I’ve got some extra spending money this week, so I thought I’d go shopping at FoodBabe.com.1 I want to be extra careful though, and not buy anything that might harm my body. So I’m going to use Vani Hari (the Food Babe)’s excellent article, “Be a Drug Store Beauty Dropout”2 as a reference, and closely examine the ingredients of any product I might buy.
Come with me, won’t you? It’ll be fun!
One warning that particularly stands out in chemistry expert Hari’s thought-provoking piece is the following, where she says we must avoid:
“Siloxanes. Look for ingredients ending in “-siloxane” or “-methicone.” Used in a variety of cosmetics to soften, smooth and moisten. Suspected endocrine disrupter [SIC] and reproductive toxicant (cyclotetrasiloxane). Harmful to fish and other wildlife.”2
OK. Avoid anything ending in “-siloxane” or “-methicone”. Got it. Let’s go shopping!
Mmmm… that Borage Dry Skin Therapy lotion looks wonderful. The cold winter weather does have me feeling a bit chapped in the old nether regions. And the highlighted Amazon.com affiliate ID tells me that Food Babe earns a sales commission from every purchase. This means I’m helping further this woman’s vitally important work. What’s not to love?
But wait… don’t click the “buy” button just yet!
Following the sage advice of Food Babe, we need to take a close look at the ingredients in this skin therapy lotion. We wouldn’t want to find anything harmful in there! Thankfully Borage gives us a nice ingredient list on Amazon.3 You can click the following image to enlarge it, or I’ll zoom in for you momentarily:
Help me out here: Food Babe said that we’re supposed to avoid ingredients ending in “-siloxane” or “-methicone”! Damn my eyes, but doesn’t “dimethicone” end in “-methicone”?
Maybe the Babe just made a mistake. She’s a fully qualified researcher, but she’s also human, after all! This could just be a case of mistaken identity. Let’s see if we can find a more commonly used name for dimethicone by heading over to the U.S. National Library of Medicine’s PubChem database:3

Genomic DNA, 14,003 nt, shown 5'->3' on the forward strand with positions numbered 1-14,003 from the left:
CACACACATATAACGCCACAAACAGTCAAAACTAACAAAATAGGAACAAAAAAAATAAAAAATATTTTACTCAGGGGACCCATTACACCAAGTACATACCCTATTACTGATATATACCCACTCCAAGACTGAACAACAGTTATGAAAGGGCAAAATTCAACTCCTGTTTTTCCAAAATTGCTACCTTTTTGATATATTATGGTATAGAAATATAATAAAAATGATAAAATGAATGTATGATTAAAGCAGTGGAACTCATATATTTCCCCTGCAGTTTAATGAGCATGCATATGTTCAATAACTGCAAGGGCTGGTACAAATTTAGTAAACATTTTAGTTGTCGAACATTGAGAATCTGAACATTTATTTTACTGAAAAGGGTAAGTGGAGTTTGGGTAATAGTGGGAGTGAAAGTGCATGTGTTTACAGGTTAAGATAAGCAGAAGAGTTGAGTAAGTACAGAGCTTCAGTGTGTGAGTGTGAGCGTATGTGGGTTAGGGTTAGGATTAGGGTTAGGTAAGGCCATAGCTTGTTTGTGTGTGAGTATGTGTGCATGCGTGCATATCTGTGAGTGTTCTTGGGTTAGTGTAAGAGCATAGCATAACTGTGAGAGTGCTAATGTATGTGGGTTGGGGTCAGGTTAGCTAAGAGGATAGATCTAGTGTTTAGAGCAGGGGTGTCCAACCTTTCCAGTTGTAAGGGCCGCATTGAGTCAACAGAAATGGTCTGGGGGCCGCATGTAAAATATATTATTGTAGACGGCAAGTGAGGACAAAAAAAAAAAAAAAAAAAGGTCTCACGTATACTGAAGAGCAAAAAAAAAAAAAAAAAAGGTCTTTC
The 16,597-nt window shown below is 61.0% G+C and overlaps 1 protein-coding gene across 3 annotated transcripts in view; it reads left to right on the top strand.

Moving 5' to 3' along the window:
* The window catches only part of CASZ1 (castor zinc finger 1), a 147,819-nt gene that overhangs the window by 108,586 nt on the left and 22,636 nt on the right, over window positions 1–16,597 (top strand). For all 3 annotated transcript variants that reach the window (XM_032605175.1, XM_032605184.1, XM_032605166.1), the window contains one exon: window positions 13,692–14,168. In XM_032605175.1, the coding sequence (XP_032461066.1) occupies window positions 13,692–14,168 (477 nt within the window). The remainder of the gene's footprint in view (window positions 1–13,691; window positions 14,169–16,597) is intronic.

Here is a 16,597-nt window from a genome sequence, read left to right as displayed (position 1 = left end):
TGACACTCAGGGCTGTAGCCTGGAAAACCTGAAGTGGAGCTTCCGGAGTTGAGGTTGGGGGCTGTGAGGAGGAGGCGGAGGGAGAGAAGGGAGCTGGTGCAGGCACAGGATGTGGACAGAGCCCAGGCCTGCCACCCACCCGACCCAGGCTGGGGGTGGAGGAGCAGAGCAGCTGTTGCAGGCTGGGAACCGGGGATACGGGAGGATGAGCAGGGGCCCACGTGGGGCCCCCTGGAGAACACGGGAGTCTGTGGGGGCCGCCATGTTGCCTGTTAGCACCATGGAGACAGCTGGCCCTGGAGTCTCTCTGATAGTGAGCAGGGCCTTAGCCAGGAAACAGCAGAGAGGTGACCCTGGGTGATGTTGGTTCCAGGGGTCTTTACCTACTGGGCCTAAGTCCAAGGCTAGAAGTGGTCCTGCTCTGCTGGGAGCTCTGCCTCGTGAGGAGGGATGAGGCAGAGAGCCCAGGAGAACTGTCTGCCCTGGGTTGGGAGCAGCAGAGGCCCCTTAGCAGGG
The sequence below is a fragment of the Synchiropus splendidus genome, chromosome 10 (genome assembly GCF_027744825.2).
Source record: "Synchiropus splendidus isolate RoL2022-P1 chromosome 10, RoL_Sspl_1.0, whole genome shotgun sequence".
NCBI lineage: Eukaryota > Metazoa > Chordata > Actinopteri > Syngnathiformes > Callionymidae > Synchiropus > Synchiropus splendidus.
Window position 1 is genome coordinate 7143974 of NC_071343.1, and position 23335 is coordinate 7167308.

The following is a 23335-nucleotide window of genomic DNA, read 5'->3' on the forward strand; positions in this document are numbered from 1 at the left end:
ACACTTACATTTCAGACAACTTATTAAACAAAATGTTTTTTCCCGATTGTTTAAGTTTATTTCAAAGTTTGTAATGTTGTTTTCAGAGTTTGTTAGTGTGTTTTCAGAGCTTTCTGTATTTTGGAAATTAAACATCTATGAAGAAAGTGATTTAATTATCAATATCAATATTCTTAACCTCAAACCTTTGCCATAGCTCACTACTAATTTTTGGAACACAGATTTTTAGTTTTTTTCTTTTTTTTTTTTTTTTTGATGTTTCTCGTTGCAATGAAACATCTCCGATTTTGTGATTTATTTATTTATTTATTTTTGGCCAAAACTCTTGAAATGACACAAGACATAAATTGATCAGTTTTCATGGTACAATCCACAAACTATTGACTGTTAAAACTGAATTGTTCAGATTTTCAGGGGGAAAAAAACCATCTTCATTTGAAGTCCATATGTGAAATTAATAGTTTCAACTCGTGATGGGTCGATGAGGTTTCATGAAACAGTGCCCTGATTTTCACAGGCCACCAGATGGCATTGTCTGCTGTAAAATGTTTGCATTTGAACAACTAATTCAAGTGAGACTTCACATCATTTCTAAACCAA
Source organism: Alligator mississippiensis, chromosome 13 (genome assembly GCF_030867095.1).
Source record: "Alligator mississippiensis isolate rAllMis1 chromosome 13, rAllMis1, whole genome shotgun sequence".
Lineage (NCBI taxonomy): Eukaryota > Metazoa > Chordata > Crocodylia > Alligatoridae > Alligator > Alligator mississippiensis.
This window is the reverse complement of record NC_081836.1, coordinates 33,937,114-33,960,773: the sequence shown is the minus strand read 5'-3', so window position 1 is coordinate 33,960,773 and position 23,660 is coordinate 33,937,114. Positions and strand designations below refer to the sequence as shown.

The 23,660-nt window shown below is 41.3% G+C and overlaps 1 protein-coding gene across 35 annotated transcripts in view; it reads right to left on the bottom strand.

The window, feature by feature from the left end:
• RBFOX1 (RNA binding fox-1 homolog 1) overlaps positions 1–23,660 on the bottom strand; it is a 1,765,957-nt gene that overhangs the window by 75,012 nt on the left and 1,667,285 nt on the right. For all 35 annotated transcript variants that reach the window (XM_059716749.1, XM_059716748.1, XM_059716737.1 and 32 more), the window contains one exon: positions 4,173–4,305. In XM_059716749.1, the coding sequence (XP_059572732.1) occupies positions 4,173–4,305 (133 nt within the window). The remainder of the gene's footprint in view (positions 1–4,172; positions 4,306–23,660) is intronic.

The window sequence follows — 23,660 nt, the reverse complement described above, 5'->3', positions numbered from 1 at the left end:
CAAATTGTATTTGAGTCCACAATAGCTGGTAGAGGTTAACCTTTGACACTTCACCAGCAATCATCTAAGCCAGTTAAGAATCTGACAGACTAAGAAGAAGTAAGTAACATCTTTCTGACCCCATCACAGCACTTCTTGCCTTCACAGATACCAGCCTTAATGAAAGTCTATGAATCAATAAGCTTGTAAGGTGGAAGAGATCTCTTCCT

Oops! Octamethyltrisiloxane. That ends in “-siloxane”!
This isn’t going very well. I’d better pull up that Food Babe reference again and make sure I read what she wrote correctly, because she clearly told me to avoid:
“Siloxanes. Look for ingredients ending in “-siloxane” or “-methicone.” Used in a variety of cosmetics to soften, smooth and moisten. Suspected endocrine disrupter [SIC] and reproductive toxicant (cyclotetrasiloxane). Harmful to fish and other wildlife.” 2
What the hell? In addition to her inability to spell “disruptor”, is Food Babe also trying to sell me a skin care product that’s going to mess with my endocrine system, screw up my reproductive organs, and–as an afterthought–kill my pet fish?
I want my money back!
If you’ve read any of the other articles in this series, you know that this is where I usually debunk Vani Hari’s claims that the ingredient in question (in this case, octamethyltrisiloxane) is really dangerous.
It’s getting old. I’ve written about a dozen of these pieces now, and have already once shot down the -siloxane/-methicone garbage here. I just don’t have the energy to do it all again. Why reinforce the negative impact of Food Babe’s ridiculous claims by going on and on about the safety? Psychiatrists call this the “backfire effect”, and I’m loathe to do it. Borage Dry Skin Lotion is completely safe.
However, if you’re curious and would like to hear what experts say about octamethyltrisiloxane (dimethicone, the ingredient in the skin lotion), you’re welcome to read the toxicity summary at PubChem and see that Food Babe’s been pulling the wool over your eyes.
On the other hand, if you believe Food Babe and think that octamethyltrisiloxane (dimethicone) is toxic, then head over to her Facebook page and ask her why she’s selling a product laced with it. I can guarantee that your comment will be deleted and you’ll be banned… never allowed to comment again.
I’m out of here. I’m going to go buy some Borage skin lotion. I’m just not going to buy it from Food Babe.
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The Food Babe Ban List
Octamethyltrisiloxane courtesy USNLM PubChem, which does not necessarily agree with the views expressed by the author.
Amazon.com and Borage product, and Food Babe screen snapshots are used in accordance with Title 17 U.S.C. Section 107, commonly known as “fair use law”. This material is distributed without profit with the intent to provide commentary, review, education, parody, and increase public health knowledge.
(1) “For Your Beauty” (Shopping on FoodBabe.com)
(2) Be a Drug Store Beauty Dropout!
(3) Borage Dry Skin Therapy Product Page on Amazon.com
(4) PubChem Summary for Compound CID #24705 (Trisiloxane, aka dimethicone)